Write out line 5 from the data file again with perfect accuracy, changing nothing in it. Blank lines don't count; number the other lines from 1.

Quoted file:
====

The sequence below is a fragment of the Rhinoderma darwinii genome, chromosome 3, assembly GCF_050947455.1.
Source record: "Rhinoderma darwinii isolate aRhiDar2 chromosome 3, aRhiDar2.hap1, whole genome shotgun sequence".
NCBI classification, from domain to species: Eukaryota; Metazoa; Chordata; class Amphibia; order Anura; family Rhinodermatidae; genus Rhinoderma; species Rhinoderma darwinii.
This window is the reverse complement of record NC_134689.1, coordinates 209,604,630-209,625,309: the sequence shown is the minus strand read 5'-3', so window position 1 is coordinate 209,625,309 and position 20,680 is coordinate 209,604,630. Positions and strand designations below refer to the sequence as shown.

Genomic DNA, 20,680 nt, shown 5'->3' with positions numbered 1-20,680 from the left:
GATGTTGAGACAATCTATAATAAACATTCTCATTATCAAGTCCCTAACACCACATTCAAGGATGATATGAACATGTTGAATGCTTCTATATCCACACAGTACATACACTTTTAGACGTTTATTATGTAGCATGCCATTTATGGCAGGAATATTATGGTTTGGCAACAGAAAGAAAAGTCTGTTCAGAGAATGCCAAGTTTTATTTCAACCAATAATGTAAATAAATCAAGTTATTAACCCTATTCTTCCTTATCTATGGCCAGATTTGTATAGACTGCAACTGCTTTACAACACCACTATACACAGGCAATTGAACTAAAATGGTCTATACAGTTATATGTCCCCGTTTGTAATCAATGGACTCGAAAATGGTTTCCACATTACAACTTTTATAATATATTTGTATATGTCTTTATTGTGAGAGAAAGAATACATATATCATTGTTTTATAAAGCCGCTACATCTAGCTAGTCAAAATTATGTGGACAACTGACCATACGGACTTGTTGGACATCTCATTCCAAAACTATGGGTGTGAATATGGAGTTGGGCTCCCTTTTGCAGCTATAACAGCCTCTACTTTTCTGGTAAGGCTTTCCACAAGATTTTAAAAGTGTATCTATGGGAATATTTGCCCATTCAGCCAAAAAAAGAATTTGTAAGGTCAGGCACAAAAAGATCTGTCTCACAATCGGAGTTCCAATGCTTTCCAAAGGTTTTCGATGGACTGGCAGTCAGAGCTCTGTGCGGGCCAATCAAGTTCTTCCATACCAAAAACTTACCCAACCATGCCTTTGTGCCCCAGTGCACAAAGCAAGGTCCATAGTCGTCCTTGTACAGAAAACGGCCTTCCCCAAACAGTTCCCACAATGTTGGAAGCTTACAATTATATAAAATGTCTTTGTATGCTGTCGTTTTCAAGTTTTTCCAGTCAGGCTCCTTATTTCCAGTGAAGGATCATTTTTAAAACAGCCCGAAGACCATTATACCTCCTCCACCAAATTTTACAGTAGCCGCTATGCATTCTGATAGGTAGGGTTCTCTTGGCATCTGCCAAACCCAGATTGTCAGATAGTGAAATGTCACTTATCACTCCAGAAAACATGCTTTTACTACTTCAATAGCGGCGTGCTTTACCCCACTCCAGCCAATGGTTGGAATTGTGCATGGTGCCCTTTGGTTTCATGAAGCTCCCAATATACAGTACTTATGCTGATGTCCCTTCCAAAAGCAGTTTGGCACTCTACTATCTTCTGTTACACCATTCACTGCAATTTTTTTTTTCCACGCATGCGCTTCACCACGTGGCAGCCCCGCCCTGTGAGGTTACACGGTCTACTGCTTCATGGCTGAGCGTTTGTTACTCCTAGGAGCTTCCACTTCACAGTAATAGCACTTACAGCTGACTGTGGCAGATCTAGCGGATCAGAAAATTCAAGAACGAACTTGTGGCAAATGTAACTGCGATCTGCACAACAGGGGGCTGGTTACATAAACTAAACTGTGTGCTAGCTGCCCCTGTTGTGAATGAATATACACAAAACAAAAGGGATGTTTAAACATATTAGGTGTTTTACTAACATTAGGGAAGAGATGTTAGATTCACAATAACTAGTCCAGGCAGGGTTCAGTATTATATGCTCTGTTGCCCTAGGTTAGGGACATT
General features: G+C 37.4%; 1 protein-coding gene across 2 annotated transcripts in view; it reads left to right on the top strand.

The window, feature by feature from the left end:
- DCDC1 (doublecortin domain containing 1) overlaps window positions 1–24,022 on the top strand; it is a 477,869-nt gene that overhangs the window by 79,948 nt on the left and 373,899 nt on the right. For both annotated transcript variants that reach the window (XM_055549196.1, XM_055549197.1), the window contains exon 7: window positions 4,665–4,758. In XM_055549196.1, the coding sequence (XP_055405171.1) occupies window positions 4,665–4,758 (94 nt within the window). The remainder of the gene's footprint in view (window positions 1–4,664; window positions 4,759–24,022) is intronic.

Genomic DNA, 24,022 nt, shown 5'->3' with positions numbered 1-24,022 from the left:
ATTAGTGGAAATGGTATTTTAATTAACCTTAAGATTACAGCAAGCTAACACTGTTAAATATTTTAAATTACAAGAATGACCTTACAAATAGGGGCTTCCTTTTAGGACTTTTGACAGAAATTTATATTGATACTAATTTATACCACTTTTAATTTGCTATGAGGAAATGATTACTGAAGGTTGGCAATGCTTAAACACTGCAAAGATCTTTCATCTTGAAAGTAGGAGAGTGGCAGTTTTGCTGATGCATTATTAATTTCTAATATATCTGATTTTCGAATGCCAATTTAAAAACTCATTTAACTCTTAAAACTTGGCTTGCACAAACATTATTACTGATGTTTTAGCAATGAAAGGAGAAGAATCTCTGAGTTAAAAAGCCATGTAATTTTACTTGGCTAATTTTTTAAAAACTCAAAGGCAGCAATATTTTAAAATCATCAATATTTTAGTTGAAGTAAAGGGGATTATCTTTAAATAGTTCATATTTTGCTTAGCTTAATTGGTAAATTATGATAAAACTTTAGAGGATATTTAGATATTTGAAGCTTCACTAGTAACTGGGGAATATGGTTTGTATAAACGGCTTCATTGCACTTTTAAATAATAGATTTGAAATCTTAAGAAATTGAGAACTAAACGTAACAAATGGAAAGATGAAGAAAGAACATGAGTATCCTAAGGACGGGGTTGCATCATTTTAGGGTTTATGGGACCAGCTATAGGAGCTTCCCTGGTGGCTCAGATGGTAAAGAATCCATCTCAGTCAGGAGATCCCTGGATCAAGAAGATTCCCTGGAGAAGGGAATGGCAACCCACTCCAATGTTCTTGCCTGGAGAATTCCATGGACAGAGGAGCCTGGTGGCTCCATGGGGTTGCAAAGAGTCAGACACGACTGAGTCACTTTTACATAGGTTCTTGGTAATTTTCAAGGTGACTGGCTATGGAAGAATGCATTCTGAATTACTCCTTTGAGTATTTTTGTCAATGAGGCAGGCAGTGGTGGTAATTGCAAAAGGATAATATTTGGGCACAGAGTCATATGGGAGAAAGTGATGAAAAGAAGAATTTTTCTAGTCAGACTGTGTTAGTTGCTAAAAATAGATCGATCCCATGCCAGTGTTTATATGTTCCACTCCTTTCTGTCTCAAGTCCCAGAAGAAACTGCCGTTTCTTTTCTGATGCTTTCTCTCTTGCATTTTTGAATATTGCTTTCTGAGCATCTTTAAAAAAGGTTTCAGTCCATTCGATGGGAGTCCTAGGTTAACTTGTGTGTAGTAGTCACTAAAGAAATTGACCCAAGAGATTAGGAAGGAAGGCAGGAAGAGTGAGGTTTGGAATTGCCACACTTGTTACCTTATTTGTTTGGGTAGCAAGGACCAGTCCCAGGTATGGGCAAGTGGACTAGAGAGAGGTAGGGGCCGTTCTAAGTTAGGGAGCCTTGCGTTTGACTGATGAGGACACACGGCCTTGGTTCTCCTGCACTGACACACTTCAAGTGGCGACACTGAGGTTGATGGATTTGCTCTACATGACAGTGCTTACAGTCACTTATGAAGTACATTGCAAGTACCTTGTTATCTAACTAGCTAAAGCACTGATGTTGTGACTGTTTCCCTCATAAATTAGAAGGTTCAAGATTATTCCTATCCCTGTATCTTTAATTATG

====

Genomic DNA, 20,680 nt, shown 5'->3' with positions numbered 1-20,680 from the left: